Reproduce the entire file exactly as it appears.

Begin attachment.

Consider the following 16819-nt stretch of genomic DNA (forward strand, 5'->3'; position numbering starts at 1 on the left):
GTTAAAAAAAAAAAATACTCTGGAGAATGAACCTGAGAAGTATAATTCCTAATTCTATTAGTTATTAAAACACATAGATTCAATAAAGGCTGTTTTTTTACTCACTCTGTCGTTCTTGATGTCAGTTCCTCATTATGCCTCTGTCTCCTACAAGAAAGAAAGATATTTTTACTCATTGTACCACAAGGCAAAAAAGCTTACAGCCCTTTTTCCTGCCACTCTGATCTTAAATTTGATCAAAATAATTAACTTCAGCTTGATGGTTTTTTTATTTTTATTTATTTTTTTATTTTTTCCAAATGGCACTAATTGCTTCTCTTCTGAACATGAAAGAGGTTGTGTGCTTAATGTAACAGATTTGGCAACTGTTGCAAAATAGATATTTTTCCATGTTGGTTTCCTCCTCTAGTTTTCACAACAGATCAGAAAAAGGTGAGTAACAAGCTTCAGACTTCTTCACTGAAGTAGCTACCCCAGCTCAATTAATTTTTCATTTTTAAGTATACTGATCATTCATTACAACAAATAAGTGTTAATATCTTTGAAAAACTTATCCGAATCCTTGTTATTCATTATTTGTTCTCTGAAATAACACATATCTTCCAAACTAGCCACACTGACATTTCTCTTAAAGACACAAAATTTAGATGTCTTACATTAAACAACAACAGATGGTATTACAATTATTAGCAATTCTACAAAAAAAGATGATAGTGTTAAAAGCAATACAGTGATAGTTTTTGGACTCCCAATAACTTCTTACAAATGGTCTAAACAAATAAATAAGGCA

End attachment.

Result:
Consider the following 16819-nt stretch of genomic DNA (forward strand, 5'->3'; position numbering starts at 1 on the left):
GTTAAAAAAAAAAAATACTCTGGAGAATGAACCTGAGAAGTATAATTCCTAATTCTATTAGTTATTAAAACACATAGATTCAATAAAGGCTGTTTTTTTACTCACTCTGTCGTTCTTGATGTCAGTTCCTCATTATGCCTCTGTCTCCTACAAGAAAGAAAGATATTTTTACTCATTGTACCACAAGGCAAAAAAGCTTACAGCCCTTTTTCCTGCCACTCTGATCTTAAATTTGATCAAAATAATTAACTTCAGCTTGATGGTTTTTTTATTTTTATTTATTTTTTTATTTTTTCCAAATGGCACTAATTGCTTCTCTTCTGAACATGAAAGAGGTTGTGTGCTTAATGTAACAGATTTGGCAACTGTTGCAAAATAGATATTTTTCCATGTTGGTTTCCTCCTCTAGTTTTCACAACAGATCAGAAAAAGGTGAGTAACAAGCTTCAGACTTCTTCACTGAAGTAGCTACCCCAGCTCAATTAATTTTTCATTTTTAAGTATACTGATCATTCATTACAACAAATAAGTGTTAATATCTTTGAAAAACTTATCCGAATCCTTGTTATTCATTATTTGTTCTCTGAAATAACACATATCTTCCAAACTAGCCACACTGACATTTCTCTTAAAGACACAAAATTTAGATGTCTTACATTAAACAACAACAGATGGTATTACAATTATTAGCAATTCTACAAAAAAAGATGATAGTGTTAAAAGCAATACAGTGATAGTTTTTGGACTCCCAATAACTTCTTACAAATGGTCTAAACAAATAAATAAGGCA